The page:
During a meeting to create a safety plan for him at school, Morgan expressed that he feels completely alone and can’t trust anyone. My husband and I cannot control that fear within him. And as much as I live in “Pollyannaland,” one day Morgan is going to be called a faggot. Someone will tell him that God hates him. Someone may even physically hurt him. We’ll need to teach him not to walk in dark places alone when he gets older, and we’ll need to explain the atrociousness of homophobia to keep him safe.

The stark reality is that we live in a culture that assumes everyone’s straight, going to marry someone of the opposite sex, have children and live the suburban life.

To those of you who believe being gay is a “choice” I would say that “choice” is based out of fear and rejection. “Choosing” to live a straight life to avoid being tossed out in the street, written off by family, friends, and community is safer for millions across the world, but it is no way to live. Being authentic to oneself is the most courageous thing a person can do. It takes extreme courage to live life openly as a LGBTQ because that means having secrets and being at great risk of violence, rejection, and discrimination. Ignorance is unregulated.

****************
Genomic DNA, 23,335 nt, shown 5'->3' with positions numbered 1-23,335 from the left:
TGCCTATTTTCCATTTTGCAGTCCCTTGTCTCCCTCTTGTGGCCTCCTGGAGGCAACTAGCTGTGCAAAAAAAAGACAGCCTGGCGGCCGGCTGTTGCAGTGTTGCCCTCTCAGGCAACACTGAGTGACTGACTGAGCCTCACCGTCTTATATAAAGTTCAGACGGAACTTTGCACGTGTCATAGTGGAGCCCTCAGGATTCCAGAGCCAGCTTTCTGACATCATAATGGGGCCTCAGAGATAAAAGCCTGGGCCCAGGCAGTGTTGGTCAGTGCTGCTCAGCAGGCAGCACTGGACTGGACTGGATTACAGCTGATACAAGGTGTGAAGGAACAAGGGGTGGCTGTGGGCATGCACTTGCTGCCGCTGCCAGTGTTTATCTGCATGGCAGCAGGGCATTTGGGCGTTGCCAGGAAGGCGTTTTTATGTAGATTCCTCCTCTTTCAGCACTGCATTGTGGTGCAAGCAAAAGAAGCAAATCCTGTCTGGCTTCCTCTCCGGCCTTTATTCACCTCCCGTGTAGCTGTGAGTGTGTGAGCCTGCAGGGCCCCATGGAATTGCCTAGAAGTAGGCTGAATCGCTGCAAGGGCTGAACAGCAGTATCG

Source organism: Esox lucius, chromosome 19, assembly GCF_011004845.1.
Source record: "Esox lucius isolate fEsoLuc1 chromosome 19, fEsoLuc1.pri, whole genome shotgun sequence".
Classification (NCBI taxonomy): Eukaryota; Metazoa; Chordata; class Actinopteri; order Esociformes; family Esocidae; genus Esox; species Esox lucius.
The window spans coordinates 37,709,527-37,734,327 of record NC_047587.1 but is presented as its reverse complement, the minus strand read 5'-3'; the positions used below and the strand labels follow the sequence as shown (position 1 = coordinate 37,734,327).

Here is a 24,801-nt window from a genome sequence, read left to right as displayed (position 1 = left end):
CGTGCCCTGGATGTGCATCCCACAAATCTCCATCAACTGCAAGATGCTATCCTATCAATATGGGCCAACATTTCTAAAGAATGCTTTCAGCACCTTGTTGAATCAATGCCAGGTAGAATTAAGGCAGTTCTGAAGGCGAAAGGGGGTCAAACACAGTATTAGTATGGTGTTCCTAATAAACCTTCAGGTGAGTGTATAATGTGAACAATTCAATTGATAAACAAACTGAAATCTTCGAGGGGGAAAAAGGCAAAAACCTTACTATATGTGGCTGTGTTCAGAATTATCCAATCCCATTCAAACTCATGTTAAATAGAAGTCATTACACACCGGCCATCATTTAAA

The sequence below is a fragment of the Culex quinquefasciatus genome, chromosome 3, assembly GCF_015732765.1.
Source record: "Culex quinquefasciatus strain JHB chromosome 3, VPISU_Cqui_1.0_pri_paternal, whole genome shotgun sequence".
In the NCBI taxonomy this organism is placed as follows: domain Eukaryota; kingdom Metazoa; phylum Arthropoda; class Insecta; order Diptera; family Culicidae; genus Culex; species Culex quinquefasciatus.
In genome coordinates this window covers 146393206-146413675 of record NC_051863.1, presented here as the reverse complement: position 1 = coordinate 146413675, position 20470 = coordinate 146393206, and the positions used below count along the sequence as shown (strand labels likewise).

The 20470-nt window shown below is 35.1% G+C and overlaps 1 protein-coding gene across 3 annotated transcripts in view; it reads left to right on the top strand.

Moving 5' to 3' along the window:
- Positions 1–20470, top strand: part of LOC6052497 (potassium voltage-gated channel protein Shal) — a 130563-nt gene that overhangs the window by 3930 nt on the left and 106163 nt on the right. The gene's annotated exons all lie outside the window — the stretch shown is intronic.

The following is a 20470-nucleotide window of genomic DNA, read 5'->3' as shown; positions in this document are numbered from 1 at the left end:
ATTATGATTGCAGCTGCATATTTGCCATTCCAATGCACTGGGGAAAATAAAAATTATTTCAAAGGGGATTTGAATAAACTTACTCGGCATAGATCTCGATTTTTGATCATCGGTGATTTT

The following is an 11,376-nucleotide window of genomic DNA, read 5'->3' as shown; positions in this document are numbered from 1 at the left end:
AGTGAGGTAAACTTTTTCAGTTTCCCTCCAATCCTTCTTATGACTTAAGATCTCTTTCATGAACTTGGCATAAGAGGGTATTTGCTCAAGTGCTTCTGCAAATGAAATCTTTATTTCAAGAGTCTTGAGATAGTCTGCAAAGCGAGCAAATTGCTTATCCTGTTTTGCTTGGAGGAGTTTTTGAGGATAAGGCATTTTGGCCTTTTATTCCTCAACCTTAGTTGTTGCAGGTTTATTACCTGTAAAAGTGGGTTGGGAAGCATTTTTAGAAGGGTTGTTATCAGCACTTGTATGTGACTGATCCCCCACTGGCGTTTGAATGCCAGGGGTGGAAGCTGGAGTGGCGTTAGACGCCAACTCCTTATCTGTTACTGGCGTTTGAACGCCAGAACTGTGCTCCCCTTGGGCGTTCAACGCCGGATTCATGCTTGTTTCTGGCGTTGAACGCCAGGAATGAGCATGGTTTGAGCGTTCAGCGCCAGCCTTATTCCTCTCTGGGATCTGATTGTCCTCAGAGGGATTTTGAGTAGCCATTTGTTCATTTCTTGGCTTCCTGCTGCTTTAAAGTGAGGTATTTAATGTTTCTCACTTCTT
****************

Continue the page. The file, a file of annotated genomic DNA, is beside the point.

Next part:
If we don’t stand up and speak out for a kid like Morgan who will? By saying, “Hey, everyone, our 9-year-old is gay!” we are opening ourselves up for criticism and possible harm. What is really intolerable is not taking the risk of speaking up and because of that silence a child somewhere loses hope and believes they are completely alone. If putting our family at risk saves one child’s life then it’s worth it. And the more families who raise their voices together the more powerful the message.

This is a new generation of gay youth and it is our responsibility to keep them safe. Soon we’ll have a generation who were allowed to “come out” as early as first grade who won’t hide from shame or guilt.

Progressives, liberals, whatever you call yourself, it’s time to elevate the conversation. Children are paying attention to all the advances we’ve made for marriage equality. Morgan is passing the torch for us to take a stand for him. He may not realize it now but as a family we are privileged to have the opportunity to pave the way for other kids to come out.

I have built an army around our family and our army is on the move.

Lisa J. Keating is a writer from Tacoma, Wash. and is currently writing for The Next Family and My Purple Umbrella.